“You’re kidding, right?” “What is
wrong with you?” “Do you hate fun?” — these are just a few of the stunned responses I get when I confess I’ve never seen a “Star Wars” movie.
Yes, I’ve never seen even a few minutes of a “Star Wars” movie. I know, it’s one of the most popular series of all time — a $1.91 billion franchise, in fact — spawning an industry of merchandise and becoming a pop culture phenomenon that persists nearly 40 years later.
But it’s not just “Star Wars.” I’ve also completely avoided other cultural touchstones like “Lord of the Rings” and “Harry Potter.”
Now that the upcoming “Star Wars” reboot is dominating conversation, I’ve had to defend my decision anew. Here’s why I’ve never seen the galactic saga and have no intention to.
What I know
When someone mentions “Star Wars,” here’s what comes to mind: space, galaxies, Princess Leia’s braided buns, light sabers, and the phrase “Luke, I am your father” (which is basically the crux of an entire plot line, I’ve been told).
But even without seeing the movies, I’m still privy to a few longstanding references. Every year on May 4, I roll my eyes at the puns on “Star Wars” day; I’m familiar with the opening crawl; and don’t worry, I know who Chewbacca is (I think).
I’m not the only one
Apparently there’s a community of us. In the UK, there’s a BBC radio and TV series called “I’ve never seen a Star Wars” where celebrity guests try out things they have never done before but are common to most people, like eating with chopsticks or practicing yoga. It was created in 2008 by a guy who had never seen a “Star Wars” movie and decided to capitalise on that cultural oddity.
And just last month, a Fox news contributor admitted that she wasn’t buying the hype around “Star Wars,” joking that she’d never seen a movie because she’s been “too busy liking cool things and being attractive” (which ultimately served as my model for how not to confess, especially to a group of loyal “Star Wars” fans).
The time I saved
When I asked my parents why I never watched “Star Wars” as a kid, my mum said, “I never liked science fiction,” and my dad said, “I only watched the first two movies as a kid and never had a desire to watch the others.” No real concrete aversions here, just a general distaste for space odysseys.
The same goes for “Harry Potter” and “Lord of the Rings.” When my friends talked about the movies in high school and college, I’d have no commentary or I’d casually confess that I hadn’t watched or read any of the series.
I’d elicit stunned reactions, but within minutes the conversation would move to some other facet of cultural importance that I’d have the knowledge to contribute to. And if ever any of the movies came on TV while hanging out with friends in my dorm or apartment, I’d decide it was prime time to catch up on my reading or watch Netflix episodes of some other show that effectively held my attention.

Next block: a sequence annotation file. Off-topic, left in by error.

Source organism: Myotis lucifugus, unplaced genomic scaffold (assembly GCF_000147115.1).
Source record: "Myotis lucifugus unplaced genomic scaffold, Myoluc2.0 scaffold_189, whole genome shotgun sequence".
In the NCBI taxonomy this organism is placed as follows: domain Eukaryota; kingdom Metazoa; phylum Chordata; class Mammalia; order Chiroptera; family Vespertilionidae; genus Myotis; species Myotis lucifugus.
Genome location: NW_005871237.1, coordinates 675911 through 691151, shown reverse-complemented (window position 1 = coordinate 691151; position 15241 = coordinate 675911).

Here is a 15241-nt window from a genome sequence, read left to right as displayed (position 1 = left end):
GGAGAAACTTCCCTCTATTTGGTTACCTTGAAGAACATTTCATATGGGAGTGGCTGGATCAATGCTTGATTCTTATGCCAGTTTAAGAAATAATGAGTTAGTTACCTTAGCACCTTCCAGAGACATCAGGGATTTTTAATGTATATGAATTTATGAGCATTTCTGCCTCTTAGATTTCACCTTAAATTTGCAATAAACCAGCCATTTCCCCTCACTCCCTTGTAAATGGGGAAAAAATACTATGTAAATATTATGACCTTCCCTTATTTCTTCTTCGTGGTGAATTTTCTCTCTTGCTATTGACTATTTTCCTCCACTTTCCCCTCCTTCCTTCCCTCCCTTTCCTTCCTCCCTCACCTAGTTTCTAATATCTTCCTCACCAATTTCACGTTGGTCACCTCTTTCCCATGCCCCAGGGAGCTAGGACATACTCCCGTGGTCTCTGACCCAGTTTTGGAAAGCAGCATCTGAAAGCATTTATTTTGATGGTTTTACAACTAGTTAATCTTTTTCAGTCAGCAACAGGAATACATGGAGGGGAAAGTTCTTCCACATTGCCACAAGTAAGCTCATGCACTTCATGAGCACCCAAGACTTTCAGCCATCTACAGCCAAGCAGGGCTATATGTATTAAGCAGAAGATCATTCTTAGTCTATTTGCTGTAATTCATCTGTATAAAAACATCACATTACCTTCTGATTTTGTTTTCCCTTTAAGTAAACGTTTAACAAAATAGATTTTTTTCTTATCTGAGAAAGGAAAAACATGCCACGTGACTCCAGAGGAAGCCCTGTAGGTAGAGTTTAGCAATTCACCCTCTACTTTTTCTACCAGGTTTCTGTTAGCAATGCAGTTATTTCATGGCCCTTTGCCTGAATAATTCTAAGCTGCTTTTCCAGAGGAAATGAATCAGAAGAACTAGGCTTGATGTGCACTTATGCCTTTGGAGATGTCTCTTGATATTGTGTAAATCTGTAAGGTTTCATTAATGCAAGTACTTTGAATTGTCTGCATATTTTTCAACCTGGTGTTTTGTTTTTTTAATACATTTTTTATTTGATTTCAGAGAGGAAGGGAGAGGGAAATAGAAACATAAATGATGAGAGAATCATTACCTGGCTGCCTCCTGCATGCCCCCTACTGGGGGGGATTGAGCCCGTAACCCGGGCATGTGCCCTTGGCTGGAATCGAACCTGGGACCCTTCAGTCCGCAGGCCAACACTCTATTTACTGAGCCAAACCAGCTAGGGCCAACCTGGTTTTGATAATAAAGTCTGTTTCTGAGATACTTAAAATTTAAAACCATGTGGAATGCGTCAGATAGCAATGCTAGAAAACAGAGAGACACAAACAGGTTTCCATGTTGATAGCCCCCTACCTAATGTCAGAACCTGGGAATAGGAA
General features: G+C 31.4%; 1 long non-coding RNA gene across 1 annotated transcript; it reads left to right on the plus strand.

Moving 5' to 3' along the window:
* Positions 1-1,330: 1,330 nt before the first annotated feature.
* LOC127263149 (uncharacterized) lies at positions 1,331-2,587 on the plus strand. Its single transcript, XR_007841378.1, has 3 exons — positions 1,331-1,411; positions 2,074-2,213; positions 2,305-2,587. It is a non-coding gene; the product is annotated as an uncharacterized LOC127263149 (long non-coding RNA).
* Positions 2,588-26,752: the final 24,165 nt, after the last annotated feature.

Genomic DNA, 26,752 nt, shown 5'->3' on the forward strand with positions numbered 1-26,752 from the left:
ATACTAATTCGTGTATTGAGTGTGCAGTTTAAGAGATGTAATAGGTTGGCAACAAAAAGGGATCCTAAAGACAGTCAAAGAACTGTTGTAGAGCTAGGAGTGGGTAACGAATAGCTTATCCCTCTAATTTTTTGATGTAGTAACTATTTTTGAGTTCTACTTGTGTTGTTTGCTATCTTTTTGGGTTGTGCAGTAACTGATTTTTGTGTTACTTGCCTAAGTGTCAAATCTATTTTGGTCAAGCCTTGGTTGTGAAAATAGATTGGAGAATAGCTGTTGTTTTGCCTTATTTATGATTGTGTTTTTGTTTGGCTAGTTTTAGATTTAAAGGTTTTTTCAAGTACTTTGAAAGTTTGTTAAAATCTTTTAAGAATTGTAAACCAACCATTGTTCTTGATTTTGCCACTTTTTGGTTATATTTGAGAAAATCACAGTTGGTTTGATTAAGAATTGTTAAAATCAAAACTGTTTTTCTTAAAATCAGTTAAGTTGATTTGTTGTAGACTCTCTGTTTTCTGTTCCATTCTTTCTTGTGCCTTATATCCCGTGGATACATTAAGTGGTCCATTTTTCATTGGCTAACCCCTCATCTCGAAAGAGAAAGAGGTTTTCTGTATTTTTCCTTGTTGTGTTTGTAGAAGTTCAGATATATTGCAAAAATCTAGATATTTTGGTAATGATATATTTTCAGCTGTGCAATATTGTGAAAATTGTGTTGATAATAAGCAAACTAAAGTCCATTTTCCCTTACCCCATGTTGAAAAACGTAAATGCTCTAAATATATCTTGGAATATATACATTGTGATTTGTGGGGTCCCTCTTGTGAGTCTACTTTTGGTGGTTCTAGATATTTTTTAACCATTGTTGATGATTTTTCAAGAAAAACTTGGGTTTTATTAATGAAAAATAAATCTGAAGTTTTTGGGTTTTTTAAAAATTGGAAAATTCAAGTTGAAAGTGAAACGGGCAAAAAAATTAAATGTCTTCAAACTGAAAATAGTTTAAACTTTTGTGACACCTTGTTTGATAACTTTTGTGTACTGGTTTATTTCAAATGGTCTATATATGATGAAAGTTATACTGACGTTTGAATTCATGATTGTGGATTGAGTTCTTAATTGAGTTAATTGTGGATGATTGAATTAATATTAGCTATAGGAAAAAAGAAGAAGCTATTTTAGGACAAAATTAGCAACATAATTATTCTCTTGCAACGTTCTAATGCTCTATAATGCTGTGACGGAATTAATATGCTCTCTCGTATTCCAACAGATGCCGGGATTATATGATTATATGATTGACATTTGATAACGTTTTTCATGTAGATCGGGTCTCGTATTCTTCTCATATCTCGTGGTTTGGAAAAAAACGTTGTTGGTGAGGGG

And that’s something of a victory in the digital age, when my social media newsfeeds are constantly demanding that I watch this movie or listen to that song, lest I miss out on what everyone is talking about (i.e. the current hype surrounding the new “Star Wars”). Alas, my curiosity has never proved strong enough to sit down and spend hours committed to these franchises with the potential of hours and hours of subsequent obsession.
Actually, I’ve spent so much time not watching “Star Wars,” “Harry Potter,” and “Lord of the Rings” that I decided to calculate the hours I’ve saved. Between the eight “Harry Potter” movies, three “Lord of the Rings” movies and three “Hobbit” films, plus the six “Star Wars” episodes that have premiered to date, I’ve saved 54 hours. That’s more than two days. And if you consider that most fans have watched these movies at least twice, that’s 108 hours saved.
In 54 hours, I could read two to three books, or I could watch 36 Academy Award-winning best pictures back to back. I could even hike from California’s Big Sur to San Francisco with a couple hours to nap. And in 108 hours, I could train and run a marathon. In that same amount of time, I could also climb more than halfway to Mt. Everest base camp.
What am I missing?
Despite the pride I harbour from successfully avoiding the biggest box-office franchises of our time, I occasionally wonder what I’m missing.
I can’t seem to shake the feeling that simply because my family and I weren’t interested in the “Star Wars” story and none of my adult friends forced me into a “Star Wars” or “Harry Potter” movie marathon, I may have subjected myself to lifelong ridicule.
It at least comforts me to know that some of the films, despite sky-high profits, weren’t actually that great. A recent Los Angeles Times article chronicled every one of the paper’s “Star Wars” film reviews dating back to the first in 1977. It notes that while some were “frankly irresistible” others were “noticeably lacking in warmth and humour.”
So as I sit amongst the chatter of the latest instalment, a pop cultural mainstay looming over my head, I continue to ask, Is it really worth all the hype?
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